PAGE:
The clothing business is tough from top to bottom. Margins are tight, customers are fickle, and competition is intense. Nevertheless, Warnaco (NASDAQ:WRNC) seems to be continuing to make progress with its three-pronged approach to apparel.

Sales in the second quarter climbed 13% as strong sportswear sales helped offset weakness in swimwear. Sales of sportswear products climbed by more than 31%, thanks in part to strong sales of the Chaps brand, while swimwear sales dropped by about 1%. The intimate-apparel business turned in a more-or-less baseline performance, with about 12% top-line growth.

Gross margins eased off a bit in the quarter, with the company assigning the blame to a shift in product mix and higher promotional expenses for new product launches. Management recouped this dip on operating expenses, though, and the operating margin improved by 30 basis points for the quarter.

Denim seems to be one of the strongest product categories in retail right now, with retailers such as Guess? (NYSE:GES), American Eagle (NASDAQ:AEOS), and Abercrombie & Fitch (NYSE:ANF) seeing solid results. Not to be left out, Warnaco's Chaps and Calvin Klein brands seem to be more than holding their own and making definite contributions to the business.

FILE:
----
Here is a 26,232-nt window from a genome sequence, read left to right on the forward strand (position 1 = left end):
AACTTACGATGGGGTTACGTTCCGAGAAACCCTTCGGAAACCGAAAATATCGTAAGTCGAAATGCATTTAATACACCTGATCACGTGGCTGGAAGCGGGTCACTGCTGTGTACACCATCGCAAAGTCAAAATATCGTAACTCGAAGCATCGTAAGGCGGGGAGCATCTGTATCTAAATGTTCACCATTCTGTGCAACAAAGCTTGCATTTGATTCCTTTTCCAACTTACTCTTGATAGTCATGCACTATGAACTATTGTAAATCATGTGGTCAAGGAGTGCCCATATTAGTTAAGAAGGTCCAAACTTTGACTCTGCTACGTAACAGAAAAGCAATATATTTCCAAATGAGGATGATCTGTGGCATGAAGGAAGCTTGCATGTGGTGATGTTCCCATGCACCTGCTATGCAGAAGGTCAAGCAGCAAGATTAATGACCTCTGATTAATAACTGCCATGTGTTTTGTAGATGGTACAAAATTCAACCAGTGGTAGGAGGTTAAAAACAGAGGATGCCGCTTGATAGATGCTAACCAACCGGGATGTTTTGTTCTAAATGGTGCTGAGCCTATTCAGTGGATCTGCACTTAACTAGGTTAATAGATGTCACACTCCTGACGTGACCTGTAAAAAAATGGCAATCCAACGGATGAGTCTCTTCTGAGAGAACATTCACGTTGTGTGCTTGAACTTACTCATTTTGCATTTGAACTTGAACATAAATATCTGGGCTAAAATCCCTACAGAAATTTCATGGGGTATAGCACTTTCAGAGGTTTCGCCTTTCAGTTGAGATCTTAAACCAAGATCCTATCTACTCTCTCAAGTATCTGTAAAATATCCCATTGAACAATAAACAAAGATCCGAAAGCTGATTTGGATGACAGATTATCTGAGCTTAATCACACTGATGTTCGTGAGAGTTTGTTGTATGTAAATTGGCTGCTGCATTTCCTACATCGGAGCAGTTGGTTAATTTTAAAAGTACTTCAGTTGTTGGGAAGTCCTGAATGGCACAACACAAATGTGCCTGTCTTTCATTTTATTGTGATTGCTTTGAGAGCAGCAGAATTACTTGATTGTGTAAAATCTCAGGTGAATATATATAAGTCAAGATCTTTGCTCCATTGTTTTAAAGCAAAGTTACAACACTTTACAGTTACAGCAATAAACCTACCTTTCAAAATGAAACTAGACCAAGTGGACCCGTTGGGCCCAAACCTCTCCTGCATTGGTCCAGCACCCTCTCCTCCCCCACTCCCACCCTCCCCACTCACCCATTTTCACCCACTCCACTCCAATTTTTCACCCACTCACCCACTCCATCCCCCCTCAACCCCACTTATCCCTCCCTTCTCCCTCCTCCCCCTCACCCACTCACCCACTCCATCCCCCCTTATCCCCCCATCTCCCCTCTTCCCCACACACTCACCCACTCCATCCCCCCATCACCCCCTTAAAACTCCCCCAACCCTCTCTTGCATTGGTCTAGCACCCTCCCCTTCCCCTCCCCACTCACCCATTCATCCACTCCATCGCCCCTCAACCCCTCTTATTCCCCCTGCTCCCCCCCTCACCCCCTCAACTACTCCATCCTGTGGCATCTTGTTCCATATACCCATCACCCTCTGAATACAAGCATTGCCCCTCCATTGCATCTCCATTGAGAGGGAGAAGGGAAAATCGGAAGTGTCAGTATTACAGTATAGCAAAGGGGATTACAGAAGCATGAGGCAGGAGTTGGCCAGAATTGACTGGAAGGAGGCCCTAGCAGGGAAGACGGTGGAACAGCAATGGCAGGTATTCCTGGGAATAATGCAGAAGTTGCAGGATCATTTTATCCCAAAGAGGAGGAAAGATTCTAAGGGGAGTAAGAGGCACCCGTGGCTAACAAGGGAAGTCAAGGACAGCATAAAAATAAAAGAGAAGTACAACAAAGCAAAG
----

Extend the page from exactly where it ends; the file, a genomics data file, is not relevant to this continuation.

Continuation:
Although the swimwear business has been a real disappointment so far, the company's inventory situation doesn't look too bad. True, inventories have risen by about 22%, but that also includes plans for an expansion of the Chaps brand, as well as growth in the international arena and additional new products.

Warnaco is something of a platform-neutral play on retail. The company sells into higher-end retailers like Nordstrom (NYSE:JWN), mid-market department stores like Saks (NYSE:SKS), and discounters like Wal-Mart (NYSE:WMT), which should give it some protection from the vagaries of taste and shopping trends. What's more, very few shoppers realize that the Chaps, Calvin Klein, Nautica, and J. Lo brands are all part of the same company, so even if one product line fails, it doesn't taint the rest in the minds of fickle and image-conscious buyers.

While retail has had a heck of a run, it's consistently been very dangerous to predict the demise of consumer spending. So I'm not going to do that here. Rather, I'll just point out that Warnaco does have some exposure to the higher-priced segments of retail (for example, the Calvin Klein labels) and a trailing P/E of about 20.

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Fool contributor Stephen Simpson has no financial interest in any stocks mentioned (that means he's neither long nor short the shares).